Gregory Polanco has the upside to be a star player in the majors. So far, that hasn’t happened, although he’s only spent one full season in the majors, and just turned 24 at the end of the 2015 season, so it’s still early.
Polanco showed some good signs in 2015. Overall, he had a 2.3 WAR, which was largely fueled by his base running and defense. He’s got a plus arm, and proved to be a guy you shouldn’t run on in right field. He also stole 27 bases, providing value in the running game.
There were some encouraging signs that Polanco was starting to take steps towards his upside, but they were largely hidden behind the scenes, and less obvious than the success with throwing out runners and stealing bases. He had a slow start to the season, with struggles in April, May, and June. He started heating up in July and August, putting up some great numbers. And it would have been great to say that he showed a ton of improvement in the second half, with that improvement possibly being carried into the 2016 season. But he ended up slumping in September, and posting one of his worst offensive months of the year.
That said, there was still a lot to like behind the surface numbers, even in September. In terms of making hard contact, his three best months were the final three months of the year, all finishing over 30%. That includes 30.7% in September. He also finished with his third lowest soft contact rate in September, at 16.8%. By comparison, the league average this year for hard contact was 28.6%, and the league average for soft contact was 18.6%. Polanco was above average in both during the month of September, but didn’t see the results you’d expect him to see with that type of contact.
A big part of this was due to his unlucky tendency to hit balls right at fielders. I saw this first hand in many of the games I covered, with Polanco smoking a lot of 100+ MPH hits off the bat, only to see them go right to a fielder. This happened in the Wild Card game, when he smashed a ball 107 MPH right into Kris Bryant’s glove in the sixth inning.
If Polanco keeps hitting the ball hard, he will eventually start getting hits. His BABIP was a very unlucky .265 in September, which doesn’t make sense, as he had one of his best line drive rates (21.2%) and one of his lowest fly ball rates (36.4%). Typically, line drives have the biggest BABIP success rate, and fly balls have the lowest success rate. A combination of more line drives and fewer fly balls would lead to a much higher BABIP, rather than one of his lowest rates of the year.
Polanco is a young player. He’s still developing in the majors, and one season isn’t nearly enough to call him a finished product. The tools are there to be a great all-around hitter, and if the second half trends with harder contact continue, he will see much better results in 2016. Add improved hitting to a guy who provides a lot of defensive value and value on the bases, and you’ve got a star player. It may not look like he’s close to that when you look at the overall numbers, but digging a little deeper shows that he’s closer to that upside than he appears.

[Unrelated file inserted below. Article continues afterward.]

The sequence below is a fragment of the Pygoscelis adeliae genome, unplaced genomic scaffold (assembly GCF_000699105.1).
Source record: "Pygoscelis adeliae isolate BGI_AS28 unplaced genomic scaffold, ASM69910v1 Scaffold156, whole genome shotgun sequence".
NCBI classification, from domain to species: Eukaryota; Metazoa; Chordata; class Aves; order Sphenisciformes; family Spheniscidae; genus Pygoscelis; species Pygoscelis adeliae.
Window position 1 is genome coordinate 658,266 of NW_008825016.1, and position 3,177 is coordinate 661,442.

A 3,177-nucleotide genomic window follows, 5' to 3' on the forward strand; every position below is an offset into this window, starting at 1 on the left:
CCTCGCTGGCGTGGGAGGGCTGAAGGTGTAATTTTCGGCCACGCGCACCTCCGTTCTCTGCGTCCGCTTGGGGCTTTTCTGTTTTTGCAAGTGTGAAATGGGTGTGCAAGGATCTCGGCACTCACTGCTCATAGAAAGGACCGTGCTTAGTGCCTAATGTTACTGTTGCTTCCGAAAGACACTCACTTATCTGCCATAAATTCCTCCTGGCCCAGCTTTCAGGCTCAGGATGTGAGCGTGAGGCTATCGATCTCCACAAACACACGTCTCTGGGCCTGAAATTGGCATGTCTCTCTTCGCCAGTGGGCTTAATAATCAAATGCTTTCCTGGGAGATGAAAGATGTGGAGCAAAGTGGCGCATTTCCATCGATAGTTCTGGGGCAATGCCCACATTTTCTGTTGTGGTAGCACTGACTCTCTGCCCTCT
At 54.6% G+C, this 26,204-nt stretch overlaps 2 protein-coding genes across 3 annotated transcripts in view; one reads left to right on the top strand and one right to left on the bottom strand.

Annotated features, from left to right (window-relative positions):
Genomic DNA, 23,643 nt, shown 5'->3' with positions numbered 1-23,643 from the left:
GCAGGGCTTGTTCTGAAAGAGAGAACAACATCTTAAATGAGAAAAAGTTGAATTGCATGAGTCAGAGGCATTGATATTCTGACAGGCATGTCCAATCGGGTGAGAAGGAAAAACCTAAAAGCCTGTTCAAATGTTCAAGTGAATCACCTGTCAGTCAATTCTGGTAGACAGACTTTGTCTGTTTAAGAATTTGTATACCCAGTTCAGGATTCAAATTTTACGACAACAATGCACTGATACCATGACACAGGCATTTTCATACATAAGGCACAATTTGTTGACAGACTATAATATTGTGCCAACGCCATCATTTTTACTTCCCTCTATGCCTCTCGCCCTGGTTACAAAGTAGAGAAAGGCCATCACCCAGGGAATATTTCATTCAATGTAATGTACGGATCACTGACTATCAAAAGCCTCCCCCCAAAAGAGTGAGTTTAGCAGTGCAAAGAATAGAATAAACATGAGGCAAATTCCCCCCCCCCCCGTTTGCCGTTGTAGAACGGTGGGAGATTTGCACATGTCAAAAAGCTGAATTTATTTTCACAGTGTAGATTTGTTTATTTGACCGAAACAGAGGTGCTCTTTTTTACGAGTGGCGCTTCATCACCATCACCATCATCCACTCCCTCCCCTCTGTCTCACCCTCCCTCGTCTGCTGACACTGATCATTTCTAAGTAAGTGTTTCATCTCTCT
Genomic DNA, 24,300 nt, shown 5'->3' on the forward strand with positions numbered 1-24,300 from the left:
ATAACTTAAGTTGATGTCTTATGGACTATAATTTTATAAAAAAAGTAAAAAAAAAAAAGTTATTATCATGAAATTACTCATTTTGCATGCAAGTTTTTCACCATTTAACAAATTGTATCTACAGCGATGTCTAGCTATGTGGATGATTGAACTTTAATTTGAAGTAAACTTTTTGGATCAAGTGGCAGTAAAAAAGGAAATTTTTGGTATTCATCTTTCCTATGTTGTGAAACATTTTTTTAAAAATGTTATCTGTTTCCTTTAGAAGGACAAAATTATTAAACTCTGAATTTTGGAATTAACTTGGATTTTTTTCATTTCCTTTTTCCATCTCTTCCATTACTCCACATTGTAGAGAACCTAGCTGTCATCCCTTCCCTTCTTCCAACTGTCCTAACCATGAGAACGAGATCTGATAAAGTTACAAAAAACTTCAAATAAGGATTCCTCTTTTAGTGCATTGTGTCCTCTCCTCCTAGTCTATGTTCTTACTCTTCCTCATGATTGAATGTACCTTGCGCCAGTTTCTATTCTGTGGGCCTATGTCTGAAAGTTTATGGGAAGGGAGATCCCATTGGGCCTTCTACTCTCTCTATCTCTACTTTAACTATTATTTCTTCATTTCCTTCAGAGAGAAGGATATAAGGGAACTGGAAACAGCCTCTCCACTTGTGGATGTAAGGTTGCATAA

The Pirates have their outfield locked up for a few years. Andrew McCutchen is under team control through the 2018 season. Polanco is under control through 2020, and Starling Marte is under control through the 2021 season. The Pirates extended Marte and McCutchen to have them under control for a longer period of time, but haven’t reached an extension with Polanco yet.
That’s not surprising. There has been a lot of talk the last two years about the two sides discussing extensions, including Polanco turning down a deal that would have guaranteed him $20-25 M and paid upwards of $75 M for ten years. It’s hard to say at this point whether he’s smart for turning the deal down, or whether he should have taken the money. A breakout year next year would allow him to command over double the guaranteed money, while still getting upwards of $75 M in fewer years.
The key here is that it’s still very early. Polanco just wrapped up his first full season in the majors. By comparison, Marte signed an extension before Spring Training in his second full season in the majors. McCutchen signed his deal during Spring Training of his third full season. On those same timelines, a Polanco extension would happen either this Spring or next Spring.
Right now it might actually benefit him to wait it out another year. If the hard-hit numbers are legit, and carry over to next year, he will have a much better overall 2016 season than he did in 2015. That would lead to more guaranteed money, and the potential for more money overall in a shorter time span. The risk is that he might not break out, and might see those numbers go the opposite way. But the signs are encouraging enough for Polanco that it wouldn’t be a bad decision if he rolled the dice one more year.
That doesn’t mean the Pirates can’t try to extend him. It would make a lot of sense to do that this off-season, even if they’re paying for future performance that isn’t quite guaranteed at this point. They could pay a bit more than his current numbers are worth, and still get a potential value in the future if he does break out. There’s still some risk involved in extending him, but I still think he’s a guy they need for the long-term.
If it doesn’t happen this year, I wouldn’t count it out completely, as a lot of players wait until their final league minimum year for an extension. The fact that there was so much talk between the two sides about an extension shows there is interest in the subject. And usually when there is that kind of interest, a deal eventually gets done.
Overall, I’d be surprised if Polanco ends up only under control through the 2020 season. Whether an extension happens this off-season or next off-season, I’m guessing it will eventually go down, just like it did with McCutchen and Marte.